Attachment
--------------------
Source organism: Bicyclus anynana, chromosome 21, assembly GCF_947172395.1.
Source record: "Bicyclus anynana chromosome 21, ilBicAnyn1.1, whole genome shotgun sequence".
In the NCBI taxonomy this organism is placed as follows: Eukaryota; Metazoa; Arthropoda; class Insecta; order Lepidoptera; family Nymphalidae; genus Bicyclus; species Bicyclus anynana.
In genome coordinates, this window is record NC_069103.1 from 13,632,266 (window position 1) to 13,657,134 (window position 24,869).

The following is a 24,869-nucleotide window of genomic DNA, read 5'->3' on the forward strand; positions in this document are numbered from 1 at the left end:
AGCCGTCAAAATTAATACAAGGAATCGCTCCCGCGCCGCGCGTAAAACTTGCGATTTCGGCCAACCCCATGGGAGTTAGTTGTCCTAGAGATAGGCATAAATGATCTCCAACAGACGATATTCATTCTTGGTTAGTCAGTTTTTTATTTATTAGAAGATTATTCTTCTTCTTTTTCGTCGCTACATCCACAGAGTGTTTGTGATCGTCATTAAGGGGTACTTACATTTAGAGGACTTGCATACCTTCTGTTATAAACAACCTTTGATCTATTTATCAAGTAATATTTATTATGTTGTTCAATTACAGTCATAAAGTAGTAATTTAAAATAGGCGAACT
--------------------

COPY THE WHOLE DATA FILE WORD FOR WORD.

Source organism: Bicyclus anynana, chromosome 21, assembly GCF_947172395.1.
Source record: "Bicyclus anynana chromosome 21, ilBicAnyn1.1, whole genome shotgun sequence".
In the NCBI taxonomy this organism is placed as follows: Eukaryota; Metazoa; Arthropoda; class Insecta; order Lepidoptera; family Nymphalidae; genus Bicyclus; species Bicyclus anynana.
In genome coordinates, this window is record NC_069103.1 from 13,632,266 (window position 1) to 13,657,134 (window position 24,869).

The following is a 24,869-nucleotide window of genomic DNA, read 5'->3' on the forward strand; positions in this document are numbered from 1 at the left end:
AGCCGTCAAAATTAATACAAGGAATCGCTCCCGCGCCGCGCGTAAAACTTGCGATTTCGGCCAACCCCATGGGAGTTAGTTGTCCTAGAGATAGGCATAAATGATCTCCAACAGACGATATTCATTCTTGGTTAGTCAGTTTTTTATTTATTAGAAGATTATTCTTCTTCTTTTTCGTCGCTACATCCACAGAGTGTTTGTGATCGTCATTAAGGGGTACTTACATTTAGAGGACTTGCATACCTTCTGTTATAAACAACCTTTGATCTATTTATCAAGTAATATTTATTATGTTGTTCAATTACAGTCATAAAGTAGTAATTTAAAATAGGCGAACT